Press Association It looked as though United were destined for a third tour defeat against Kagawa’s old club, and the Japan star would only have had himself to blame after missing a gilt-edged chance and a penalty. But in the dying seconds, Zaha tapped home Anderson’s low cross to claim a draw after Kenyu Sugimoto and Yusuke Maruhashi had struck either side of Kagawa’s equaliser. Wilfried Zaha spared Shinji Kagawa’s blushes with an injury-time equaliser for Manchester United as they drew 2-2 against J. League outfit Cerezo Osaka. United set off with clear intent and Robin van Persie brought a sharp save out of Kim Jin-Hyeon inside the first minute. The Dutchman had recovered from the thigh problem that forced his precautionary withdrawal in Yokohama on Tuesday and was denied by Kim once more, before Phil Jones sent his diving header narrowly over. In conditions so hot and sticky it was decided to take a drinks break midway through both halves, Osaka were starting to get into their stride. Anders Lindegaard had already made two good saves when Edno sent his header straight at the Dane from point-blank range, when a foot either side would have seen the hosts go ahead. They did not have to wait long, though, as a woeful error on the edge of his own box by Chris Smalling gifted an opportunity to Sugimoto, which the 20-year-old drilled into the bottom corner. Kagawa’s first embarrassing blunder came not long afterwards. Under normal circumstances, Van Persie would surely have gone for goal himself as the loose ball fell to him after Danny Welbeck had fired against a post. Instead, he squared unselfishly towards the player who has been feted at every turn since his arrival on tour on Monday. Unbelievably, Kagawa screwed his shot high over the bar, the groans from a capacity crowd underlining the disappointment. United continued to press and Ryan Giggs curled an effort narrowly over before Welbeck came close once more. Kagawa then saw another chance go awry. After Ashley Young had been brought down, Van Persie stood aside to let the Japan international take the penalty, but he spurned that opportunity too as Kim made a decent low save. There was an element of relief and embarrassment about his celebration when Kagawa eventually scored, from a Giggs cross, and he was replaced by Zaha not long afterwards. Cerezo were not inhibited by that setback, though, and Minamino put them back in front with a superb shot from the edge of the area that arrowed into the top corner. United almost conceded a third as Lindegaard was forced into a fine fingertip save to deny Maruhashi. The Premier League champions looked to be heading for another loss though until Zaha, one of those to impress on this three-week trip, finished from close range.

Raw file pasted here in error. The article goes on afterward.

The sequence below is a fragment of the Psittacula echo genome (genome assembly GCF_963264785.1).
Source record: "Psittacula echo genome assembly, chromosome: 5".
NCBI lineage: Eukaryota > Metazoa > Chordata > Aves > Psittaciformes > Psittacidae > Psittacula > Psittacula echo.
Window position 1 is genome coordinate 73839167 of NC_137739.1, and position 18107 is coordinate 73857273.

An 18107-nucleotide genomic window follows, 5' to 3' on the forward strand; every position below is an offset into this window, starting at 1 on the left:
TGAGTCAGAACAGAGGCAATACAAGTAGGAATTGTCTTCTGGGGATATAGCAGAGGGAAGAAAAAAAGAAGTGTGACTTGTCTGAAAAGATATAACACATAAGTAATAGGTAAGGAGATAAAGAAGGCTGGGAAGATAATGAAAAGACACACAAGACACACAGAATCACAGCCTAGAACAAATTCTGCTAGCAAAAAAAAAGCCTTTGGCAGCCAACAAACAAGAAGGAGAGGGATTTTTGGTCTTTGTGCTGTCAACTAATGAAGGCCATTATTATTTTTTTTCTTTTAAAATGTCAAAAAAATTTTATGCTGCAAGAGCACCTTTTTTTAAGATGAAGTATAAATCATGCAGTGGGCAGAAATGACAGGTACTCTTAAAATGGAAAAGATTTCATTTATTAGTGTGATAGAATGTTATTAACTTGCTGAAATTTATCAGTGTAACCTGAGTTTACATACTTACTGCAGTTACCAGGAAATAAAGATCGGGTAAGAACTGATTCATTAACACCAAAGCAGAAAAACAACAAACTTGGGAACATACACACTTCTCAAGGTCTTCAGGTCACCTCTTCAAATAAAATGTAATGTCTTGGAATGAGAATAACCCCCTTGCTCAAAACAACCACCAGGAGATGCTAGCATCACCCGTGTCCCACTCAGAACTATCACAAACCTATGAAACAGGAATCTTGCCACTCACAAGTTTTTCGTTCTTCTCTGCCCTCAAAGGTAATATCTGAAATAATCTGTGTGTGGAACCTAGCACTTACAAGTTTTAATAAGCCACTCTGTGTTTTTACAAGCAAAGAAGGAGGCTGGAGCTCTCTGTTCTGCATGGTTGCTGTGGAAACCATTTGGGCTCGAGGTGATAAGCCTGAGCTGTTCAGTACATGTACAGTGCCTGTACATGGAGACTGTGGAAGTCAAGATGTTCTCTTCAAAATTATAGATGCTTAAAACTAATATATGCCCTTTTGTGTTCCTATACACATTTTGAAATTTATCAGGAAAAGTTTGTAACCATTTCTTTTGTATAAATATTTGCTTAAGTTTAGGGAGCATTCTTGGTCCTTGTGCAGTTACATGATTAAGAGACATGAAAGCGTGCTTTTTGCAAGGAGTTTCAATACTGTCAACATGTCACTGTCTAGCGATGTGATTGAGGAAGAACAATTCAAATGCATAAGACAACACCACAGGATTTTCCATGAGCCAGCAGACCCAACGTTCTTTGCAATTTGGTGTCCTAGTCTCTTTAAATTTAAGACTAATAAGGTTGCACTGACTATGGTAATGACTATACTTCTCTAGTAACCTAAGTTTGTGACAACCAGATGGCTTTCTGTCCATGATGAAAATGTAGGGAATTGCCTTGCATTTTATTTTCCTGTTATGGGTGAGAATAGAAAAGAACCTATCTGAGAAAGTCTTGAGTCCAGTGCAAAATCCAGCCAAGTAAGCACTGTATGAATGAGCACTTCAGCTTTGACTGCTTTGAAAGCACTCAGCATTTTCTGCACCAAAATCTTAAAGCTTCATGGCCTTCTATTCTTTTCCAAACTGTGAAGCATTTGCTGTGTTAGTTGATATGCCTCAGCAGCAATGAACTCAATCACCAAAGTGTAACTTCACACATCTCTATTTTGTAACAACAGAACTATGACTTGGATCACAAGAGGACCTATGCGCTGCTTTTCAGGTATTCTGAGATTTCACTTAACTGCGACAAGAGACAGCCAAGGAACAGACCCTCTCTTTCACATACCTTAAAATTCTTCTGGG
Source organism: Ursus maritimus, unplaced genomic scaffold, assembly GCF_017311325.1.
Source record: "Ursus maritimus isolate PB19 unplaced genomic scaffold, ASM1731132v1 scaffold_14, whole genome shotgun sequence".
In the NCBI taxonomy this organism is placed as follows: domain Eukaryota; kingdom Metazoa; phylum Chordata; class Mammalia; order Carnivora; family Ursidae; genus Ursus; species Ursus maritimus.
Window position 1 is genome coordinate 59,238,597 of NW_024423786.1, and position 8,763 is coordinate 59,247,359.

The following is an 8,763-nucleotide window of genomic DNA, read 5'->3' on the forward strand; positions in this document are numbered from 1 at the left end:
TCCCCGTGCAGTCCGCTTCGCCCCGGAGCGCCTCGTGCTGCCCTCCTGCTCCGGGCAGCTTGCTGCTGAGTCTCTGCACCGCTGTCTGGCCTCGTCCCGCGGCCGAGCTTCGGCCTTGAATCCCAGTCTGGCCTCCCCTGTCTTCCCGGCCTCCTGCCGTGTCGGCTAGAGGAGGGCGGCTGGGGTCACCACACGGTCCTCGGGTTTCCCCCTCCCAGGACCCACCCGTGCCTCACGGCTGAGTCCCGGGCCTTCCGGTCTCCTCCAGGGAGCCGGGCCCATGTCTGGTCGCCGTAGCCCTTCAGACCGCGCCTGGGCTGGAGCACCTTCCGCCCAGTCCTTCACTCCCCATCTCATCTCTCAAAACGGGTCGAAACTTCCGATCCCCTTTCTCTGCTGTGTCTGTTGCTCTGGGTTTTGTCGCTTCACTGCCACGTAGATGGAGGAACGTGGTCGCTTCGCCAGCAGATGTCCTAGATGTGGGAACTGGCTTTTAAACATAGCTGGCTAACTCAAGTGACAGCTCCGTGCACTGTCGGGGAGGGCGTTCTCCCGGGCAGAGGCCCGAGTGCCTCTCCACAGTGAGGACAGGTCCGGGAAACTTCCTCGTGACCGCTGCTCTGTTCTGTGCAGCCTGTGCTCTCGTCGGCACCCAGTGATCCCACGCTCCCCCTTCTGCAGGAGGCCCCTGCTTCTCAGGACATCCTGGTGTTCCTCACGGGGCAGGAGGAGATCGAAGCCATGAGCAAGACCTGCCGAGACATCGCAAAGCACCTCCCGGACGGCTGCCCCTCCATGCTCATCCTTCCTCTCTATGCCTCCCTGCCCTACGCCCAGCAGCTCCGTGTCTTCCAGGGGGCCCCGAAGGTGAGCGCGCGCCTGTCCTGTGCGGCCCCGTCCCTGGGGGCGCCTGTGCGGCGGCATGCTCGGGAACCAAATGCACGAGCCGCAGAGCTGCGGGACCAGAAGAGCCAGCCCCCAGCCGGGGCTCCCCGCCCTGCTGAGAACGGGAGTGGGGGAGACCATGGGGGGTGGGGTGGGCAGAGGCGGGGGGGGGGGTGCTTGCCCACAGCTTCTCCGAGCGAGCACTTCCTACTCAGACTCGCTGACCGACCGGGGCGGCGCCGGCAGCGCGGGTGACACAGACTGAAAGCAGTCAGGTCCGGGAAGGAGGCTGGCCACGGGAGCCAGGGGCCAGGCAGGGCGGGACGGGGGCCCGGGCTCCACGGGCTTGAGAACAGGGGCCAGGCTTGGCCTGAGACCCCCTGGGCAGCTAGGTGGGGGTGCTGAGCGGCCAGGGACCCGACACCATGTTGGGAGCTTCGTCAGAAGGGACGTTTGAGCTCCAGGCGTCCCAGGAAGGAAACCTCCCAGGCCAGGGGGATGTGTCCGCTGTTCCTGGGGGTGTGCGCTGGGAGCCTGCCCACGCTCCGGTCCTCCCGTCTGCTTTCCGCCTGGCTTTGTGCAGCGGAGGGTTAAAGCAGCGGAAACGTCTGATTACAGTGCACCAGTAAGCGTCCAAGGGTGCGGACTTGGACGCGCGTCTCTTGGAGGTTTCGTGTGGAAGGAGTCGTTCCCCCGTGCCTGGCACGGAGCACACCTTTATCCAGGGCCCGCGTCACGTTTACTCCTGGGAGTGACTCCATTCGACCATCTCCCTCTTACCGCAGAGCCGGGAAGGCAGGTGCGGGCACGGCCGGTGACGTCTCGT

28 Jun 2014 Late birdies see Stow pip his England pals It requires something special to win major championships and Ben Stow delivered that aplenty to win the Brabazon Trophy in record style in front of a cheering crowd at Seaton Carew. Birdies at the final two holes for a record-equalling 66 gave the Wiltshire man an aggregate of 278, 14 under par, and left him just a shot ahead of his England team-mates Ryan Evans and Ashley Chesters. “This is an amazing feeling after an amazing round,” he said. “This is a massive win for me. Apart from the Amateur Championship it doesn’t come much bigger than to win this English title. “Some days it is your day and it was mine today. I putted phenomenally. It just looked like the ball would drop in all day long. I had no idea how many I was under par but today was up there with some of the best golf I’ve ever played.” Stow (image © Leaderboard Photography) is back from college in the United States but did his experience there help provide this triumph? “I won in South Carolina in a playoff and to have that experience certainly helped over those last few holes.” The leaders certainly enjoyed the better conditions. The day began dull with a chilly wind but as the sun broke through to the birdies began to flow. Stow started tied on seven under with Evans and Ireland’s Cormac Sharvin. But he took a grip early on with birdies at the first two holes, set a hot pace by going out in 30 strokes and was soon the man to chase. His biggest threat seemed to come from Chesters. The European champion had three birdies in a front nine of 32 and after another at 11 he reeled off four-in-a-row from the 13th. That put him on 14 under and he might be the Brabazon champion now if it hadn’t been for a lone bogey at the par four 17th. “I was between clubs and pulled my shot into heavy rough which proved costly,” he said. “But I holed a couple of key putts. The one for birdie at 15 from 50 feet was probably heading off the green until it dropped. Then at 16 I sank a 20-footer for birdie. “I thought Ben, playing behind me, was also making birdies so I just tried to get as low as possible. If it wasn’t for that bogey at 17 that was the best round I’ve played. When I won the European I shot 65, seven under, and didn’t hit a bad shot. But there were one or two iffy ones today.” Evans, who had seven birdies in his 67, was naturally disappointed but he paid tribute to his team-mate. “Hats off to Ben, it was a great finish by him,” he said. “Coming down the last I heard the cheering but I didn’t know if it was Ben or Craig Ross had holed for birdie. “If I had shot 67 anywhere else I’d expect to win but if someone had offered me second place before the start I’d have taken it. “I felt it was going to be my week but not winning could put me out of the running for a place in the Eisenhower Trophy team. That’s important but we’ll have to see.” Scotland’s Craig Ross maintained his good form by returning a closing 70 for 283, nine under par, for fourth place while his compatriot Daniel Young was one of three in fifth on 284. Apart from Stow and Chesters, there was another 66 produced by Irish international Gary Hurley which saw him storm through the field and also finish in fifth place. “The felt more comfortable on the greens today,” he said. “They were less were more receptive after the rain and I managed to hole a few putts.” The 21 year old from West Waterford certainly did, finding an eagle on the 11th to go with his seven birdies. England’s Michael Saunders finished in equal 12th place on 288 and won the Scrutton Jug for the best aggregate from the Brabazon and Berkshire Trophies, while Ireland’s Moynihan, the other to finish fifth, collected the Henriques Salver for the best performance by a player from Britain and Ireland aged under 20. But the week belonged the Stow. He was always on the leaderboard and his victory meant he kept the trophy in Wiltshire hands by succeeding county team-mate Jordan Smith as champion.